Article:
Alaska lawmakers are moving forward with a bill that would bar Planned Parenthood outreach programs from teaching sex education in public schools and allow parents to opt their children out of sex education classes and standardized testing.
Proponents of the bill, SB 89, say the legislation is about protecting parents’ freedom to “direct the education of a child,” according to the bill’s text.
“Parents have rights, parents have always had rights, those rights have never been extinguished, it’s the basis of what our country is built upon,” state Sen. Mike Dunleavy (R-Mat-Su Valley), who introduced the bill, told KTUU.
The bill, introduced in late March, originally included language that would allow parents to withdraw their children from any portion of school, including standardized testing, that the “parent believes is harmful to the child.”
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The material considered potentially harmful by the bill’s authors? Any activity that might question “beliefs involving human reproduction, health, or sex education.”
After a week of back-and-forth, the senate education committee approved the bill on April 9 with additional language that would prohibit Planned Parenthood from participating in sex education in schools.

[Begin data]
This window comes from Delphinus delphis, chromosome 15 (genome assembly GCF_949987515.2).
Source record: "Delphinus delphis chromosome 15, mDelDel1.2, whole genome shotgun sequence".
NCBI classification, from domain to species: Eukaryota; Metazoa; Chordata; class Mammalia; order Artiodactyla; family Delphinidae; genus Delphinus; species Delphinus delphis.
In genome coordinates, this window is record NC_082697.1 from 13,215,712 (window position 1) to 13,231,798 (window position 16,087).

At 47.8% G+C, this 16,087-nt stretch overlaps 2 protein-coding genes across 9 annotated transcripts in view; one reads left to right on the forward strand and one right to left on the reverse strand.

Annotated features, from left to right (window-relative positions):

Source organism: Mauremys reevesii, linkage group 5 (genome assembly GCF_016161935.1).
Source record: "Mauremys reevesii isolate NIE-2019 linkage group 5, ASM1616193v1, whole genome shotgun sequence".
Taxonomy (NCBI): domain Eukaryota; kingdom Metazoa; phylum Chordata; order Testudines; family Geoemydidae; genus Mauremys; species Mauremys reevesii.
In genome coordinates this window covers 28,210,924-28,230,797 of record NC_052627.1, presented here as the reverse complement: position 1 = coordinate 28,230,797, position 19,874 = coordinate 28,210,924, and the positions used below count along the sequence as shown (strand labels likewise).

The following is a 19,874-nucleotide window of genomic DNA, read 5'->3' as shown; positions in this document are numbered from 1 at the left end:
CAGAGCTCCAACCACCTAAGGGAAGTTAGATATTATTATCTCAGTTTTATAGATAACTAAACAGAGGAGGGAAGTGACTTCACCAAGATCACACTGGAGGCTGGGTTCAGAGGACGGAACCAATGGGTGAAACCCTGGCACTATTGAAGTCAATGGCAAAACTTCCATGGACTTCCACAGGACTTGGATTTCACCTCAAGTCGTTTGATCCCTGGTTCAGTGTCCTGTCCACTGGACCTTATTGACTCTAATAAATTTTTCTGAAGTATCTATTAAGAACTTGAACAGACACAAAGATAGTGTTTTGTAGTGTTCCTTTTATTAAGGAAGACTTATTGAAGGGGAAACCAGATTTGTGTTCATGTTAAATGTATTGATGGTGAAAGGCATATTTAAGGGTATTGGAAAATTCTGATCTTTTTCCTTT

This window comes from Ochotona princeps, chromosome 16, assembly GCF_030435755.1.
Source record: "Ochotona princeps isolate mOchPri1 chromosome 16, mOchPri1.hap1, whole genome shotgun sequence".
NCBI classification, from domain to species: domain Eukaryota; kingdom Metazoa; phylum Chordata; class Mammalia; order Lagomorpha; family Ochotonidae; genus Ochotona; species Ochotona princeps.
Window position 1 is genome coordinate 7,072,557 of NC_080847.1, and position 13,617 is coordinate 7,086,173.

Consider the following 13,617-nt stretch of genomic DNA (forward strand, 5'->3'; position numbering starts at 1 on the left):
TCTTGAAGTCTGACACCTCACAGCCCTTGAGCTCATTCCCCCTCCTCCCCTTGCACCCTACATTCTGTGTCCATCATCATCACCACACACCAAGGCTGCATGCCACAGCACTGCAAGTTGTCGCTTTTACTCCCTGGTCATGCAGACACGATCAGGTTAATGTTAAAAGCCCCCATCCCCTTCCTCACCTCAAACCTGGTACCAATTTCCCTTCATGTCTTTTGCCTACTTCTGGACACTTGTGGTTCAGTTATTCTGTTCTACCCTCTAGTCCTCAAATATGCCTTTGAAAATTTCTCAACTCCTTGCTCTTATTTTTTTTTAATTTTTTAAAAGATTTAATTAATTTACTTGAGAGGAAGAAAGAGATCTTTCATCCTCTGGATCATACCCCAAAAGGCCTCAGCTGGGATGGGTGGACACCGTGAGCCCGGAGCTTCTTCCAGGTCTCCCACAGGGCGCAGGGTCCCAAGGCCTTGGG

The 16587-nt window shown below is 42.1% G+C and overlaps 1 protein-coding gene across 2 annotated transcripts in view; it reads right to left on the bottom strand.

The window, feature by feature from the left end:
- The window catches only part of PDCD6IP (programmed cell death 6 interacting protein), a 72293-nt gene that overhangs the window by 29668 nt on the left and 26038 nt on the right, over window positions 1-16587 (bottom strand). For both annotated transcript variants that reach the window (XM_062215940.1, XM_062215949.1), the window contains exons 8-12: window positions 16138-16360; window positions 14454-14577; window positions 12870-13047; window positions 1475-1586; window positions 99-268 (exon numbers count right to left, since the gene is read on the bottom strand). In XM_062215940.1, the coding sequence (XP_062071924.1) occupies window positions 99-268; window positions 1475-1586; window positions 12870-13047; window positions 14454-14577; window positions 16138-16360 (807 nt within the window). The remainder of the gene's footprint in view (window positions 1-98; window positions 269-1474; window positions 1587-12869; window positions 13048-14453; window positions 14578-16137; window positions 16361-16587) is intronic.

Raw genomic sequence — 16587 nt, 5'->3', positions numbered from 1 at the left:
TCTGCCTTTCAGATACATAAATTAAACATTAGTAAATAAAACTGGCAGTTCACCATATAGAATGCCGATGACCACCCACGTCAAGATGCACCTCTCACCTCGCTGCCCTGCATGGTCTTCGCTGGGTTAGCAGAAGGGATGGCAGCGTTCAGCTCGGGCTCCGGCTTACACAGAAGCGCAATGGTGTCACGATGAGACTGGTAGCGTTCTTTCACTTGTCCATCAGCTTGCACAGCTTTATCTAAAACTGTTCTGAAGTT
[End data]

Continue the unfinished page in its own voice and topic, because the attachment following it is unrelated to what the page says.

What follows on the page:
Dunleavy said during a committee meeting that the bill is not about restricting Planned Parenthood. “We’re not outlawing abortion services providers. We’re saying, ‘Take it out of the school,'” he said.
Though the bill does not specifically mention the organization, officials from Planned Parenthood of the Great Northwest and Hawaii, which has provided sexual health education in Alaska for more than 20 years, said in a statement that the proposal is specifically targeted at them.
“Countless women, men, and teens have turned to us to provide nonjudgmental, unbiased, medically accurate information and education on reproductive health and relationships,” said Jessica Cler, Alaska public affairs manager at Planned Parenthood Votes Northwest. “These facts are apparently irrelevant to certain legislators who are so blinded by their hatred of Planned Parenthood that they will put the health of Alaska youth at risk.”
“We fill an important gap left by the state’s inaction on ensuring students have access to the information they need to make educated decisions about relationships and sex,” Cler said. “Until the state steps up in providing medically accurate sexual health education to all students, communities rely on us to provide that information.”
Both chambers of the Alaska legislature are dominated by Republicans.